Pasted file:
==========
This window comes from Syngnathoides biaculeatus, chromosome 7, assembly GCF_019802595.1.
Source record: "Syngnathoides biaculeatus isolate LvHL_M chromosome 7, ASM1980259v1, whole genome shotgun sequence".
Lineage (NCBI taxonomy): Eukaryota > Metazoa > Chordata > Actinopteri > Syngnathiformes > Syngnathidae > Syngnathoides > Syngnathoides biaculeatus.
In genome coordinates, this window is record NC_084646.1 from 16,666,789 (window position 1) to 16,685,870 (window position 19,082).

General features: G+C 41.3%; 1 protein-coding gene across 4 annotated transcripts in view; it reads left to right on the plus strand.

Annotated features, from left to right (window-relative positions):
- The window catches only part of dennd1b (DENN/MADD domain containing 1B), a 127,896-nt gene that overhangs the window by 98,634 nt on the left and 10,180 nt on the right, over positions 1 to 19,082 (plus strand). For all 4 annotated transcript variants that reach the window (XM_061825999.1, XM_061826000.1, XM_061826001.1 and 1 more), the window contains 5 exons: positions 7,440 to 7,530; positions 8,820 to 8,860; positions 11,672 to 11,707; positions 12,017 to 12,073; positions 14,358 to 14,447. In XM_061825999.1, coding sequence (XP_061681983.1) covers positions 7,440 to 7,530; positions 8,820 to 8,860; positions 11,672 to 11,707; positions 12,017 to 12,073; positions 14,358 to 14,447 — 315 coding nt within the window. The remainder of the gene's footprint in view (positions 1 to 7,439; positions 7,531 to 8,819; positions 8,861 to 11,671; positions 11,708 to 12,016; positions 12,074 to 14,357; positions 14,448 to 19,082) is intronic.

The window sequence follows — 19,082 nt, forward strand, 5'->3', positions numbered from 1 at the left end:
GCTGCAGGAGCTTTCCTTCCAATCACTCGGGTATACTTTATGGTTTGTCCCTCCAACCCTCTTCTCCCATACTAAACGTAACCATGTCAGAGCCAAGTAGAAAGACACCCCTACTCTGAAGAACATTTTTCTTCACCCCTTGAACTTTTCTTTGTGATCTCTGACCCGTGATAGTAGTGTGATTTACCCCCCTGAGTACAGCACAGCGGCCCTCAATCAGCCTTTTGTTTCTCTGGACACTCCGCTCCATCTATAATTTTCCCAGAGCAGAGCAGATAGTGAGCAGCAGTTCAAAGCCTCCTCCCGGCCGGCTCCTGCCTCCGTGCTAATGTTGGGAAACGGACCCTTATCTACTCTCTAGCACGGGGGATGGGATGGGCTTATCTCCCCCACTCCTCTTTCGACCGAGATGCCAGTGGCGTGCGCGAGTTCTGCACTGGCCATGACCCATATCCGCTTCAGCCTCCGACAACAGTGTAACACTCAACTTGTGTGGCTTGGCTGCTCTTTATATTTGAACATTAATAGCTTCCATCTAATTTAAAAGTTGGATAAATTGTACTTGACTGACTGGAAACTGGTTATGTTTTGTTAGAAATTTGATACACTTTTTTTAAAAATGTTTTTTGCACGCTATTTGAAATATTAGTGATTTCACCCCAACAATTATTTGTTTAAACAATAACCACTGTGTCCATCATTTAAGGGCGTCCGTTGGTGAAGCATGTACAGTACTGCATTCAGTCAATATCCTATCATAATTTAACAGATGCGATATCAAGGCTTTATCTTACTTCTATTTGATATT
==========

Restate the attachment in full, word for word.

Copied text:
This window comes from Syngnathoides biaculeatus, chromosome 7, assembly GCF_019802595.1.
Source record: "Syngnathoides biaculeatus isolate LvHL_M chromosome 7, ASM1980259v1, whole genome shotgun sequence".
Lineage (NCBI taxonomy): Eukaryota > Metazoa > Chordata > Actinopteri > Syngnathiformes > Syngnathidae > Syngnathoides > Syngnathoides biaculeatus.
In genome coordinates, this window is record NC_084646.1 from 16,666,789 (window position 1) to 16,685,870 (window position 19,082).

General features: G+C 41.3%; 1 protein-coding gene across 4 annotated transcripts in view; it reads left to right on the plus strand.

Annotated features, from left to right (window-relative positions):
- The window catches only part of dennd1b (DENN/MADD domain containing 1B), a 127,896-nt gene that overhangs the window by 98,634 nt on the left and 10,180 nt on the right, over positions 1 to 19,082 (plus strand). For all 4 annotated transcript variants that reach the window (XM_061825999.1, XM_061826000.1, XM_061826001.1 and 1 more), the window contains 5 exons: positions 7,440 to 7,530; positions 8,820 to 8,860; positions 11,672 to 11,707; positions 12,017 to 12,073; positions 14,358 to 14,447. In XM_061825999.1, coding sequence (XP_061681983.1) covers positions 7,440 to 7,530; positions 8,820 to 8,860; positions 11,672 to 11,707; positions 12,017 to 12,073; positions 14,358 to 14,447 — 315 coding nt within the window. The remainder of the gene's footprint in view (positions 1 to 7,439; positions 7,531 to 8,819; positions 8,861 to 11,671; positions 11,708 to 12,016; positions 12,074 to 14,357; positions 14,448 to 19,082) is intronic.

The window sequence follows — 19,082 nt, forward strand, 5'->3', positions numbered from 1 at the left end:
GCTGCAGGAGCTTTCCTTCCAATCACTCGGGTATACTTTATGGTTTGTCCCTCCAACCCTCTTCTCCCATACTAAACGTAACCATGTCAGAGCCAAGTAGAAAGACACCCCTACTCTGAAGAACATTTTTCTTCACCCCTTGAACTTTTCTTTGTGATCTCTGACCCGTGATAGTAGTGTGATTTACCCCCCTGAGTACAGCACAGCGGCCCTCAATCAGCCTTTTGTTTCTCTGGACACTCCGCTCCATCTATAATTTTCCCAGAGCAGAGCAGATAGTGAGCAGCAGTTCAAAGCCTCCTCCCGGCCGGCTCCTGCCTCCGTGCTAATGTTGGGAAACGGACCCTTATCTACTCTCTAGCACGGGGGATGGGATGGGCTTATCTCCCCCACTCCTCTTTCGACCGAGATGCCAGTGGCGTGCGCGAGTTCTGCACTGGCCATGACCCATATCCGCTTCAGCCTCCGACAACAGTGTAACACTCAACTTGTGTGGCTTGGCTGCTCTTTATATTTGAACATTAATAGCTTCCATCTAATTTAAAAGTTGGATAAATTGTACTTGACTGACTGGAAACTGGTTATGTTTTGTTAGAAATTTGATACACTTTTTTTAAAAATGTTTTTTGCACGCTATTTGAAATATTAGTGATTTCACCCCAACAATTATTTGTTTAAACAATAACCACTGTGTCCATCATTTAAGGGCGTCCGTTGGTGAAGCATGTACAGTACTGCATTCAGTCAATATCCTATCATAATTTAACAGATGCGATATCAAGGCTTTATCTTACTTCTATTTGATATT